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Anyway, enough of the catch-up, let me explain the title of this blog entry as well as the reference to peasantville in the skits above.

Our closest neighbours are old. Joao and Eugenia (not the ones in the village but the other ones round the corner in Vale da Figueira) and José & Eugenia (whose Father built our houses over 80 years ago) have lived in these parts, in their current houses in fact, all their lives. They, like so many people round here, are kind, generous and expert stewards of their lands. We can’t help but admire the way they live, so simply yet enjoying the rich abundance of the fruit and cultivation of their toils. Not much cash and as such, together with their rustic lifestyles would be thought of by townsfolk and city folk as mere peasants. In the next 20 years or so, if we are able to learn even half of what they know how to do, we will be gloriously content.

In contrast, the so called civilised learned sophistication of the London we left behind and in the shopping malls and universities of Lisbon or Coimbra, doesn’t really seem to make much sense to us out here in the sticks. On so many levels, we have been unlearning, deconstructing, dropping much of what we thought we knew and in response are in the process of seeking the authenticity of a more firsthand physical and, in particular, spiritual existence. We have no idea if anyone will ever pay to stay here and therefore whether we will have ‘enough’ cash to live. But, strangely, we’re really not that bothered, most of the time. This place, the potential of the land, in itself, in ourselves, is more than enough. To some we know this will appear like pure irresponsible foolishness. Maybe it is.

Moreover, we were previously surrounded by a world where people, including us, were seeking, often with all our might, to become important, or at the very least useful to our employers and/or to society at large. Here, however, we’re slowly recognising that we’re moving towards a lifestyle where most of those people would consider us useless nobodies. And boy, let me tell you, it feels just great.

When I grow up, I want to be a foolish, unlearned, nobody.

Ironically, this label for my new found self awareness makes for quite an apt acronym. F.U.N. So much fun in fact, that if ever our kids tell us one day they are off to the mountains to renounce the world and become foolish, useless, nobodies like us, it will be a delight. (As would be the case if they said they’re off to become doctors or actors, scientists or artists – just in case the grandparents get too worried by all this new fangled babble.)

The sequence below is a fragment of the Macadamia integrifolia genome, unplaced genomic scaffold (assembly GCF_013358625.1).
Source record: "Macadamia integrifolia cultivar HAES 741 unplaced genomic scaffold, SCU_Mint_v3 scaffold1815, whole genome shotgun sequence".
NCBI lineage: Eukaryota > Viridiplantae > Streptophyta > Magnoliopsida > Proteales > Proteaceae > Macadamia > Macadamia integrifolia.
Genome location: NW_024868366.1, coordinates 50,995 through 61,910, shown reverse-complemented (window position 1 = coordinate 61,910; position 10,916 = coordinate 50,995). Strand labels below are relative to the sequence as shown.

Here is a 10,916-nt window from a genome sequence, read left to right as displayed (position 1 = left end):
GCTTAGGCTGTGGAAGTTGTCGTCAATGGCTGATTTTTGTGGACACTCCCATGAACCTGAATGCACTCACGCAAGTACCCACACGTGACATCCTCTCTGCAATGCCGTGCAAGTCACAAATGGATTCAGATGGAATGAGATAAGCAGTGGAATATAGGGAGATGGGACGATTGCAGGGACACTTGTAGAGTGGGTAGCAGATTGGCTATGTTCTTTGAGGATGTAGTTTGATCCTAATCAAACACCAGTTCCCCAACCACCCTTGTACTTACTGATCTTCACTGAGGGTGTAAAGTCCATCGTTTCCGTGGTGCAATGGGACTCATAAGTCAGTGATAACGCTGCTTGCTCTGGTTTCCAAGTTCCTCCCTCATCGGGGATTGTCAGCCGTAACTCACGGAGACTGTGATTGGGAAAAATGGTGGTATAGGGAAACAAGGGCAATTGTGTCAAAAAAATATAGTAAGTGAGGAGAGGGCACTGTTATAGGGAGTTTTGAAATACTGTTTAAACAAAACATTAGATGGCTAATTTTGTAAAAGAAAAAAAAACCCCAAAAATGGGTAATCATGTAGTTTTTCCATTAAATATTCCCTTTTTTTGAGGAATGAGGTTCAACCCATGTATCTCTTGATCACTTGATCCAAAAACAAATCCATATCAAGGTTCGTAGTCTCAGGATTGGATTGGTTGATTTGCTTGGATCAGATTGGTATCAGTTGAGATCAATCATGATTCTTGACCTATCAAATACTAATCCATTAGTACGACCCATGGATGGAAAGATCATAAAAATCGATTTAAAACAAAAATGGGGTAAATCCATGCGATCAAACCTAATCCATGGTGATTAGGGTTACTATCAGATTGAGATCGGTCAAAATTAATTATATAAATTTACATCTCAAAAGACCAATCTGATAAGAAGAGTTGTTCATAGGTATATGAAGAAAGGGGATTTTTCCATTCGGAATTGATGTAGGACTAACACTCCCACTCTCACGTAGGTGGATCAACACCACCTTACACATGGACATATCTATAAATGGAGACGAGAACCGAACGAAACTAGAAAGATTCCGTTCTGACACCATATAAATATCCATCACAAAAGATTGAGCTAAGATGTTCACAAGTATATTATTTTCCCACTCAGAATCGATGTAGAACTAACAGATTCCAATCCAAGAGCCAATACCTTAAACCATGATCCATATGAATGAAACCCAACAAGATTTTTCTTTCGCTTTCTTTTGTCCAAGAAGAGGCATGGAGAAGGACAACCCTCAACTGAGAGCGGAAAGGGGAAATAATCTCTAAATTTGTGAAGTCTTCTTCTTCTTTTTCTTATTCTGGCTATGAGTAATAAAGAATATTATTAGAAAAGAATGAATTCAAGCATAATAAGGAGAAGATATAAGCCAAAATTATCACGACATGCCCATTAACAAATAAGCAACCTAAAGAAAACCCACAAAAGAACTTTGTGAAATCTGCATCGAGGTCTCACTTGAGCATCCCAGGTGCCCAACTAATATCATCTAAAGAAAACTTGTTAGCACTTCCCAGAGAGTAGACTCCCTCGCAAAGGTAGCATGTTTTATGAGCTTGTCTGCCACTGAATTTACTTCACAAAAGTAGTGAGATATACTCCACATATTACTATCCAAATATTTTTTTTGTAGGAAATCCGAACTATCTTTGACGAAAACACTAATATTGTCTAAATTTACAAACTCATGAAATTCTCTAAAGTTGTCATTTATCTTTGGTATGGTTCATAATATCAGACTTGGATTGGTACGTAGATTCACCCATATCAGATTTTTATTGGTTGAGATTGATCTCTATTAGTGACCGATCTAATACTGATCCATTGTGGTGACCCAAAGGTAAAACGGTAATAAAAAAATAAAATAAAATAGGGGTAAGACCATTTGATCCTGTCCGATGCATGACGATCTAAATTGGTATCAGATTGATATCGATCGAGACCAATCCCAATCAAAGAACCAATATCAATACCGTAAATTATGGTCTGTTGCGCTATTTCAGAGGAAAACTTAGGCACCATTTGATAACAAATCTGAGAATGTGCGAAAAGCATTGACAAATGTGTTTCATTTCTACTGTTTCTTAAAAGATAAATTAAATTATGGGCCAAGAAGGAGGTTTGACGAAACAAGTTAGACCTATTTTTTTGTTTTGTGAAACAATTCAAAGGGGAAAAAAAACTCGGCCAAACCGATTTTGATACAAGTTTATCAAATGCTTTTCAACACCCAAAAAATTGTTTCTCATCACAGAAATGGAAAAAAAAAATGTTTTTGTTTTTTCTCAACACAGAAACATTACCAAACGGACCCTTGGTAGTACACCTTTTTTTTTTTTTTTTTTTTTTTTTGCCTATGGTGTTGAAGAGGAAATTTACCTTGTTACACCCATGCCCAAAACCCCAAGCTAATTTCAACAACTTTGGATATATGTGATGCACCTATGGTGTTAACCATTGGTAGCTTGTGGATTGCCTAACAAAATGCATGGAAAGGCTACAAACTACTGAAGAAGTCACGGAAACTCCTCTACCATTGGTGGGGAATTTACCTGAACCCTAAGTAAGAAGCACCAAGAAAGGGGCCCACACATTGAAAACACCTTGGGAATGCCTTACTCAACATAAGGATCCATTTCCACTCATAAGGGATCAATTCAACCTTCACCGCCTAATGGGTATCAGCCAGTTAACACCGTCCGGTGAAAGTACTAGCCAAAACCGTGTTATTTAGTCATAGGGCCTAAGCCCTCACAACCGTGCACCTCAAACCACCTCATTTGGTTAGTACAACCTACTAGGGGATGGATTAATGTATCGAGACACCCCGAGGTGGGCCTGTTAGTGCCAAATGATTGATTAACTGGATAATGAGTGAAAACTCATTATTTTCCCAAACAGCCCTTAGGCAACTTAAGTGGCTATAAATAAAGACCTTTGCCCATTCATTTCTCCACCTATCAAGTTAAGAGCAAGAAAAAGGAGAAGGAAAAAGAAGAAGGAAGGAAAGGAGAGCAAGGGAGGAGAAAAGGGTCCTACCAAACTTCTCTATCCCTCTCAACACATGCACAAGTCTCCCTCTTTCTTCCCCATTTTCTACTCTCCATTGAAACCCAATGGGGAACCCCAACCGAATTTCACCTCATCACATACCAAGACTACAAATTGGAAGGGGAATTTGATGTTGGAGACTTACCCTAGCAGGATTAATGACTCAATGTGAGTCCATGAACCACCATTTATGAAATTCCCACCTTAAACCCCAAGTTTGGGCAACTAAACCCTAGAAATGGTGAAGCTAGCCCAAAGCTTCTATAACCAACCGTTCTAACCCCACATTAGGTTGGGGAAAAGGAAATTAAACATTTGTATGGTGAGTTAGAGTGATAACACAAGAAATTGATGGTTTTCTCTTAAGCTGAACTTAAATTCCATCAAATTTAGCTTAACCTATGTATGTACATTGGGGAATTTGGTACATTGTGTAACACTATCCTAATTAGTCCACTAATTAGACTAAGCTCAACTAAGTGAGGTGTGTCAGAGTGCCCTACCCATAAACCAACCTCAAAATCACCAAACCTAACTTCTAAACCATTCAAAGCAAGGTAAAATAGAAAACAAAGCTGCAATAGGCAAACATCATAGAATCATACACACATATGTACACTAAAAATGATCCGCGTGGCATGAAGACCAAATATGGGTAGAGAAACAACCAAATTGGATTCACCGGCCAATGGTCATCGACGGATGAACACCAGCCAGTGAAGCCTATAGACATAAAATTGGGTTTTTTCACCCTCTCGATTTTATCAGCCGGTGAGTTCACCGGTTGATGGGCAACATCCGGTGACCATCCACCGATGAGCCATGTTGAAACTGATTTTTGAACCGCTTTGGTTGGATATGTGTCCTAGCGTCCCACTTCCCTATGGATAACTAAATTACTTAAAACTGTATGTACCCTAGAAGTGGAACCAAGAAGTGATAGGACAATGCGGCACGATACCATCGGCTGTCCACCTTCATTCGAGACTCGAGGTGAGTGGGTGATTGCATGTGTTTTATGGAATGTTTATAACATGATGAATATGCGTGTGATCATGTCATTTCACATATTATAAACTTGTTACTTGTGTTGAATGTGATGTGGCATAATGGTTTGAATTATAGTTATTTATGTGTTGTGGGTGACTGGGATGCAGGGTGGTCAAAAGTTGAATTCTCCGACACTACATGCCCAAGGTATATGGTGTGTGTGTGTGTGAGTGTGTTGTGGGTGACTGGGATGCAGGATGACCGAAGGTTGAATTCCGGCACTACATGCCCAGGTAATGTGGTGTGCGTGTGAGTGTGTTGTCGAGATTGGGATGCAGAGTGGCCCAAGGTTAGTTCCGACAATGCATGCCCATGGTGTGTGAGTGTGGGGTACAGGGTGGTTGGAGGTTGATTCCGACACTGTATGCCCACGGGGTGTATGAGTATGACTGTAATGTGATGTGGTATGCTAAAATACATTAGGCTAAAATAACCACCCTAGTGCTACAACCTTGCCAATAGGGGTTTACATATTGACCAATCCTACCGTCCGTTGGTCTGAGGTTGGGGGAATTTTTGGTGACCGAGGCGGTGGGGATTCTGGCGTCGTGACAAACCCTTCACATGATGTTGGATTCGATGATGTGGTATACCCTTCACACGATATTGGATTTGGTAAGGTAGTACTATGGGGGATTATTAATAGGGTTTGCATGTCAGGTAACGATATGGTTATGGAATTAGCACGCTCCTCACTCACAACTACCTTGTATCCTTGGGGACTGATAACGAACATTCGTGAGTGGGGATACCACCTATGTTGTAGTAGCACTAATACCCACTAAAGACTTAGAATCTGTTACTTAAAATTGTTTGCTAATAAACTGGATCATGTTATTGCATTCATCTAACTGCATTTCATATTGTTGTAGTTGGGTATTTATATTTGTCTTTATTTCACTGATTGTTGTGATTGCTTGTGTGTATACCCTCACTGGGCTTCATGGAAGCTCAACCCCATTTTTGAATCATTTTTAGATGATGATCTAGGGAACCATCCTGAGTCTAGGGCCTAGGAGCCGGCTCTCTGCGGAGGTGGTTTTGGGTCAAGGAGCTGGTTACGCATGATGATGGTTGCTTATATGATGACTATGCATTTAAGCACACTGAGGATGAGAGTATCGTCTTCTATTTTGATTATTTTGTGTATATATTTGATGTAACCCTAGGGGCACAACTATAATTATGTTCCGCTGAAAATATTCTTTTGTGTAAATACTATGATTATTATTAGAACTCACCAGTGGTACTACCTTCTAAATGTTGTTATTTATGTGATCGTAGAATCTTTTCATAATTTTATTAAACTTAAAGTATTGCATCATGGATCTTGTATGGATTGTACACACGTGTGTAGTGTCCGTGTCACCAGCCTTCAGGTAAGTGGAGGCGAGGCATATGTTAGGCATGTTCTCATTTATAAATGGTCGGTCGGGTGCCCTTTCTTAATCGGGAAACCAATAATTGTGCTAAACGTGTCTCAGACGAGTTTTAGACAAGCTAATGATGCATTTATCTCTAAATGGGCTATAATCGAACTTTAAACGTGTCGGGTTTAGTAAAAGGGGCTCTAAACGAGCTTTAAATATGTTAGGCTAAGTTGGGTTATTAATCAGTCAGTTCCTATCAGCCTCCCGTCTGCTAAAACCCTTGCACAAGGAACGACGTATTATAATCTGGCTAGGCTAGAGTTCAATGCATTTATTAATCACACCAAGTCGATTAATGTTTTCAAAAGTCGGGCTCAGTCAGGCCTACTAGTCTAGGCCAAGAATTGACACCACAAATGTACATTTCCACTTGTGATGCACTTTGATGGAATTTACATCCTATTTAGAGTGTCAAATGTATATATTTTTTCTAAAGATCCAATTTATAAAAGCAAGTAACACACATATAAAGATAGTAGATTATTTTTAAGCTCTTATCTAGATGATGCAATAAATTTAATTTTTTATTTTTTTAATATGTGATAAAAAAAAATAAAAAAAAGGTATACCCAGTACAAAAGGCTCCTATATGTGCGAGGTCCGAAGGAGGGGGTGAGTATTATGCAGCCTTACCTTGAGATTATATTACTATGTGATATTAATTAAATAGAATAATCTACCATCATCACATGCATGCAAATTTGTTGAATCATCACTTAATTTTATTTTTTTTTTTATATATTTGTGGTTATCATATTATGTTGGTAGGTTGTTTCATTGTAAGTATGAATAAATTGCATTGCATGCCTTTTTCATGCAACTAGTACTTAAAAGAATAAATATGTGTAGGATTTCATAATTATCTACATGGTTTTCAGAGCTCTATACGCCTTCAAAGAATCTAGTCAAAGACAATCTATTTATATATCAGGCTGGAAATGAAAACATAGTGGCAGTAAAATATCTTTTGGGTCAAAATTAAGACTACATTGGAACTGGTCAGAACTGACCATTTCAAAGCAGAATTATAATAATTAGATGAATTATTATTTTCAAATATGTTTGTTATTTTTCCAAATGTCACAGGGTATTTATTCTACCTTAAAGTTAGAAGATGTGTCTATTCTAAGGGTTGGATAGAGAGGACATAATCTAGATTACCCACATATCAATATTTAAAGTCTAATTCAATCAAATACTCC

I went fishing early this morning with Josh by the Rio Zezere (not in the pretty little stream in the photo which runs at the bottom of our place, but the big river just over the hill). Didn’t catch a thing. Obviously, hapless fisherman that I am. But to spend a couple of hours with my boy, appreciating the awesome tranquil beauty of a thick cold March mist being dispelled by the heat of a rising Springtime sun, chitchatting philosophical nonsense together about life’s existential quirky dilemmas, while waiting with not so rock solid faith for the trout to bite, is one treasure I would not swap for all the treasures of this world. Well, maybe I would to land an actual fish one day. (Just for the record I should note that what we were doing probably shouldn't be called fishing until I catch a fish, so if you wouldn't mind please re-read that para to begin 'I went sitting this morning...)

I will leave you with this video clip of Von and Slinky sharing a quiet moment on the yoga terrace yesterday. For the more discerning of you, you will note that Slinky begins to move into a very familiar yoga position, which I, unsurprisingly, misname, and which Von, the yoga teacher, even more surprisingly, can’t remember. Correct answers on a postcard to Moses, Amieira, Oleiros, Portugal, 6160-052. Previous experience of yoga, or of anything else for that matter, is not a requirement for entry. Prize winners will be chosen next month. By Moses the dog. Of course.

Cheerio.

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2 comments:

Maria said...

Can you teach englihs for adults and childs?

The Winters said...

Maria

We have never taught English before, but suprisingly, I am currently thinking about doing so, so I would be interested in finding out why you want to know. Probably the easiest thing would be to call me on the mobile 00351 96 421 9028. Or you can email me at itscalledmoses@gmail.com

Até já!